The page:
« you really just have to find your passion in life. Warren says to find the the job you would do if you didn’t need a job. The earlier you find that, the better – because it won’t seem like a chore to follow your dream, and you’ll outwork everyone in the process. Don’t be afraid to fail. In fact, you kind of want to fail early and often because it doesn’t cost you much when you’re young – and you learn a lot more from failure than success. »
I found it reading this good BBG article on how Combs was a key in setting up the partnership between Berkshire Hathaway,Amazon and JPMorgan.
Facts: Cash & cash equivalents at Berkshire Hathaway (BRK) reached $116 billion at the end of 2017, compared with $86.4 billion at the start of the year. Per Morningstar’s Gregg Warren estimates, Buffett finds himself with « around $90 billion in dry powder that could be committed to investments, acquisitions, share repurchases and dividends. » Continuer la lecture de « What Options for Buffett Who Has $90 Billion To Invest? »
Numbers are staggering. Berkshire Hathaway, the holding chaired by Warren Buffett and Charlie Munger, earned $44.94 billion last year vs $24.07 billion in 2016, in large part thanks to tax cuts decided by the Trump administration. Operating earnings actually declined to $14.46 billion from 17.58 billion a year ago, mainly because the insurance business lost money. Tax cut contributed $29.11 billion to results, which « derives from a reduction of net deferred income tax liabilities that arose as a result of the reduction in the U.S. corporate income tax rate from 35% to 21%. »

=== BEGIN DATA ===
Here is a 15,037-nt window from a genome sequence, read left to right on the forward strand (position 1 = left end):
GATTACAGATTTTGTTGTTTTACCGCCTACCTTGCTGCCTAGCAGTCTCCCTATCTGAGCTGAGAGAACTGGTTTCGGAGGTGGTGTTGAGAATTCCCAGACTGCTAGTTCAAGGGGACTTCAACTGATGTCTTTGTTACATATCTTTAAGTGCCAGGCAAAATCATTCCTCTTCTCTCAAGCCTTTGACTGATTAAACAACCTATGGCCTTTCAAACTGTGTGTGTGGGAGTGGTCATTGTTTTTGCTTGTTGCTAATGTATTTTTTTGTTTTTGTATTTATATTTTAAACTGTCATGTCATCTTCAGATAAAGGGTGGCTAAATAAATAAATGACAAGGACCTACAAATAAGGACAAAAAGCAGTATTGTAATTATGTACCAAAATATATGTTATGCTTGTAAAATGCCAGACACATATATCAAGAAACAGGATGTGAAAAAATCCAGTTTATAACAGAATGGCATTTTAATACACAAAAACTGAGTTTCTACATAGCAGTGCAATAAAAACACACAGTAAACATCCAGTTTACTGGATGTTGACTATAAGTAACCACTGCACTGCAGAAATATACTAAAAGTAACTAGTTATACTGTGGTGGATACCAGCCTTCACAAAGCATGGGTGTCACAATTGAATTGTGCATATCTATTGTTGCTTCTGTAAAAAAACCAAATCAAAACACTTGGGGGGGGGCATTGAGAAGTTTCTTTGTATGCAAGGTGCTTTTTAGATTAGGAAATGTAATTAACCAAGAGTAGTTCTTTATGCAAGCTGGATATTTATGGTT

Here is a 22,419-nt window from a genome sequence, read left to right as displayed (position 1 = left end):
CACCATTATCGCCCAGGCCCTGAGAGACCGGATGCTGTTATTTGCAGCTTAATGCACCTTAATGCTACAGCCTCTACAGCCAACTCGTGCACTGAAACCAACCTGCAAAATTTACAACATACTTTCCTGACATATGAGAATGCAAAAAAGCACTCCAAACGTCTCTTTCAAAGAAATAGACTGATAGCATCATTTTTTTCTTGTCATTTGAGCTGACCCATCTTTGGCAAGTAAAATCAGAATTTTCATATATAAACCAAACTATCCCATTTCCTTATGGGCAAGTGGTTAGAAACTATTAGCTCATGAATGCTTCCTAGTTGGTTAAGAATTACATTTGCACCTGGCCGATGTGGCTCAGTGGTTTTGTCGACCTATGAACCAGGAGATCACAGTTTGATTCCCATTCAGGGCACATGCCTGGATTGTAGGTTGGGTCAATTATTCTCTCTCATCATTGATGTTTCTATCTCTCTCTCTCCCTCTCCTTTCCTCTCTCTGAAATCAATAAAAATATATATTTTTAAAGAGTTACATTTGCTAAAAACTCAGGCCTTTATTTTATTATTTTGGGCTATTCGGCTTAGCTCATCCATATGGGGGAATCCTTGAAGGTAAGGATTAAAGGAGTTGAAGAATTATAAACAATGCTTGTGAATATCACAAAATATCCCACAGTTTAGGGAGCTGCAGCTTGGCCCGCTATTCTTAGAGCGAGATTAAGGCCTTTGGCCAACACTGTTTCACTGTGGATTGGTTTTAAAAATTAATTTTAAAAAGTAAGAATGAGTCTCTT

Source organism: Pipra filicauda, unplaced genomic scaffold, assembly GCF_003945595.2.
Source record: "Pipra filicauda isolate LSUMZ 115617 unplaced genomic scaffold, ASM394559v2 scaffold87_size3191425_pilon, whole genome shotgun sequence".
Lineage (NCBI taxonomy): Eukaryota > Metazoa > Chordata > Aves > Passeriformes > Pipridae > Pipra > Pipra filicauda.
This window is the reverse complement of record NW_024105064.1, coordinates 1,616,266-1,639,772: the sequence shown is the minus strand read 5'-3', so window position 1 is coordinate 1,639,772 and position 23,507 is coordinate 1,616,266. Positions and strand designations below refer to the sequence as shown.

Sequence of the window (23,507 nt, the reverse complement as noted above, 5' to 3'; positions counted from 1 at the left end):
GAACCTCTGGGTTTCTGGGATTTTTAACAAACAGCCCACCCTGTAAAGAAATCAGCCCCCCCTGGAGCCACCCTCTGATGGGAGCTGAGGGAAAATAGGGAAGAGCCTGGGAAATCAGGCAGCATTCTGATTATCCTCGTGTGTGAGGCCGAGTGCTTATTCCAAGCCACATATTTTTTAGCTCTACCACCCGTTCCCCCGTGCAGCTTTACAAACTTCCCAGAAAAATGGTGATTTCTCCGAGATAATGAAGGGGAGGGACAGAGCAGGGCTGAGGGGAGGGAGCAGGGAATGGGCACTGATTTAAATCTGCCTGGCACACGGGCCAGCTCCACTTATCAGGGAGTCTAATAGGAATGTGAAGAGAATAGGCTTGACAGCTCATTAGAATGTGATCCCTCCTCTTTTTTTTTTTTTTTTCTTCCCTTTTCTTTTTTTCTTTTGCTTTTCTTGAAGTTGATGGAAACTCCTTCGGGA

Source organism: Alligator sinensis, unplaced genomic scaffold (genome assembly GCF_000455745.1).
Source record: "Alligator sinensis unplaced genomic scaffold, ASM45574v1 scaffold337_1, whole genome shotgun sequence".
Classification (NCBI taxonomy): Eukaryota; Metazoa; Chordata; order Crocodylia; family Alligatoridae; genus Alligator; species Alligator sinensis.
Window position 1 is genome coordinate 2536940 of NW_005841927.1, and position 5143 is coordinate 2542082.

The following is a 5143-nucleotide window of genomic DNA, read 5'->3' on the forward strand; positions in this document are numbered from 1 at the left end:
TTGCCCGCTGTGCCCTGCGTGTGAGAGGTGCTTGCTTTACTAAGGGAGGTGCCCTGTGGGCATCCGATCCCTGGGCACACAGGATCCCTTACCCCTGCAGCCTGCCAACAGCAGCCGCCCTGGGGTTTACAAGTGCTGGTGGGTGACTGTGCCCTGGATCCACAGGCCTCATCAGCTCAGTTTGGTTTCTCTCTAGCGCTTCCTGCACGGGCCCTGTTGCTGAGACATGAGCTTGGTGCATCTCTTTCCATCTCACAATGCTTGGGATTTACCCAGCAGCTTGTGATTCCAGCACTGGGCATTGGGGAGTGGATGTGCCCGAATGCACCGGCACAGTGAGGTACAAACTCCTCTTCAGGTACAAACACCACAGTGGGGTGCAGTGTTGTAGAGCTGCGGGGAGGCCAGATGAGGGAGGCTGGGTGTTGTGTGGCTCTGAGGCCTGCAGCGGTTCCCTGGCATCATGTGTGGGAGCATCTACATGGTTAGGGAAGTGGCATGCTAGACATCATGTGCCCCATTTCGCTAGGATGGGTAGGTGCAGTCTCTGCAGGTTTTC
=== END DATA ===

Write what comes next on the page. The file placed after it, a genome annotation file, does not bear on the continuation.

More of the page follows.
A more meaningful number for understanding the valuation of BRK is the evolution of the net asset per share or book value per share. Last year, the number grew 23% to $211,750, outperforming S&P 500 by 1.2%. CAGR return for book value per share over 1965-2017 is 19.1% vs 9.9% for S&P 500. Patience, discipline, opportunistic approach, great deal of focus on price and knowing his circle of competence explain such an amazing performance.
The most important part of BRK release of its annual report is Buffett’s letter to shareholder. This year, Buffett covers the following topics :
This is a classic read although rather unusual. I had the chance to attend a presentation by James Montier (now at GMO) at a Morningstar conference in Amsterdam a couple of years ago. In his intro, Daniel Needham unearthed his note on happiness. Although it probably has little to do with value investing, it is interesting to see that as an equity strategist at DkW, Montier had the liberty to write on such an important topic in life…
Michael Mauboussin is a highly respected investor, teacher, speaker and book writer. I came across a number of his notes in the past (including this one which I liked a lot). Thanks to the Internet and the many people who share good thinking, most of his notes are there to grasp and read.
While re-populating my blog, I came into his 1997 reflections on valuation. As Graham/Buffett nicely put it: price is what you paid, value is what you get. So to earn decent return when investing, you need to know the value so you can pay a price that gives you a good margin of safety.
The full note is available to read here. I just wrote down a couple of remarks that make sense to me and hopefully give you a quick overview of why it might be useful and what you will find inside.
Key purpose of the note is to defend the value-based approach of investing, to keep in mind what really matters in valuation and not to fall into « market myths ».
If you don’t know Greenlight Capital and its founder David Einhorn, you can watch the following video where he presents his investment style. He really his a brilliant mind in investing, someone you should listen to. A younger Warren Buffett of some sort 🙂
Ok. Now stop everything you’re doing and take 50 min of your time listening to Charlie Munger. Mr Munger is the most amazing person to listen to about life, human values and of course investing. If you want to know/feel the guy, read a great biography by Janet Low.